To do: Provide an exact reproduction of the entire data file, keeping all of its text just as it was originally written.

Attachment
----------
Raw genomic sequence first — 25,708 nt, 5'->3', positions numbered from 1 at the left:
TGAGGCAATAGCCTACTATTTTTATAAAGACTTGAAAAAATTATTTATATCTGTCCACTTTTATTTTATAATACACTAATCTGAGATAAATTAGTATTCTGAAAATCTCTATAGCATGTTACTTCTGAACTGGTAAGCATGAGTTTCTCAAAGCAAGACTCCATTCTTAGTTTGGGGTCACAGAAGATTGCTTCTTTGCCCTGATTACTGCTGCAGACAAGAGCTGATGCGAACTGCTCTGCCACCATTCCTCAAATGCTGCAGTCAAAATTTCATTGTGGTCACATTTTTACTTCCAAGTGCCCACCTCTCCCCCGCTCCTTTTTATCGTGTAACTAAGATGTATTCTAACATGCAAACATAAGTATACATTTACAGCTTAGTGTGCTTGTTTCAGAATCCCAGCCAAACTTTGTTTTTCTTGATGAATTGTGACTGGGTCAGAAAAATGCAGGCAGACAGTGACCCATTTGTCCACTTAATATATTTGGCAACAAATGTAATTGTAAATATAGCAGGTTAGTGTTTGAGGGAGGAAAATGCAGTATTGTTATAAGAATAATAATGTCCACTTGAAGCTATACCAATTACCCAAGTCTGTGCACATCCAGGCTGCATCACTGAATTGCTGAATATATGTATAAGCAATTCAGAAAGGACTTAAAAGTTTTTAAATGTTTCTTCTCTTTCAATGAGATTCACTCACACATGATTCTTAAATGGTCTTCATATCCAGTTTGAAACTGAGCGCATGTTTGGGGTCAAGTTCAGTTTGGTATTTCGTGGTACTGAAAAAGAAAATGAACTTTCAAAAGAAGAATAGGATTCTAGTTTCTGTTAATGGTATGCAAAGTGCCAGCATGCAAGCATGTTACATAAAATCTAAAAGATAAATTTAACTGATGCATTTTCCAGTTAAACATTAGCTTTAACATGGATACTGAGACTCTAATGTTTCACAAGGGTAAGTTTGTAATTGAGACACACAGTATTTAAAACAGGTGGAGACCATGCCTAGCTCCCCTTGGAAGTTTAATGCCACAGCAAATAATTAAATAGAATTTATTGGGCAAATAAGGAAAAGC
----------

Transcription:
Raw genomic sequence first — 25,708 nt, 5'->3', positions numbered from 1 at the left:
TGAGGCAATAGCCTACTATTTTTATAAAGACTTGAAAAAATTATTTATATCTGTCCACTTTTATTTTATAATACACTAATCTGAGATAAATTAGTATTCTGAAAATCTCTATAGCATGTTACTTCTGAACTGGTAAGCATGAGTTTCTCAAAGCAAGACTCCATTCTTAGTTTGGGGTCACAGAAGATTGCTTCTTTGCCCTGATTACTGCTGCAGACAAGAGCTGATGCGAACTGCTCTGCCACCATTCCTCAAATGCTGCAGTCAAAATTTCATTGTGGTCACATTTTTACTTCCAAGTGCCCACCTCTCCCCCGCTCCTTTTTATCGTGTAACTAAGATGTATTCTAACATGCAAACATAAGTATACATTTACAGCTTAGTGTGCTTGTTTCAGAATCCCAGCCAAACTTTGTTTTTCTTGATGAATTGTGACTGGGTCAGAAAAATGCAGGCAGACAGTGACCCATTTGTCCACTTAATATATTTGGCAACAAATGTAATTGTAAATATAGCAGGTTAGTGTTTGAGGGAGGAAAATGCAGTATTGTTATAAGAATAATAATGTCCACTTGAAGCTATACCAATTACCCAAGTCTGTGCACATCCAGGCTGCATCACTGAATTGCTGAATATATGTATAAGCAATTCAGAAAGGACTTAAAAGTTTTTAAATGTTTCTTCTCTTTCAATGAGATTCACTCACACATGATTCTTAAATGGTCTTCATATCCAGTTTGAAACTGAGCGCATGTTTGGGGTCAAGTTCAGTTTGGTATTTCGTGGTACTGAAAAAGAAAATGAACTTTCAAAAGAAGAATAGGATTCTAGTTTCTGTTAATGGTATGCAAAGTGCCAGCATGCAAGCATGTTACATAAAATCTAAAAGATAAATTTAACTGATGCATTTTCCAGTTAAACATTAGCTTTAACATGGATACTGAGACTCTAATGTTTCACAAGGGTAAGTTTGTAATTGAGACACACAGTATTTAAAACAGGTGGAGACCATGCCTAGCTCCCCTTGGAAGTTTAATGCCACAGCAAATAATTAAATAGAATTTATTGGGCAAATAAGGAAAAGC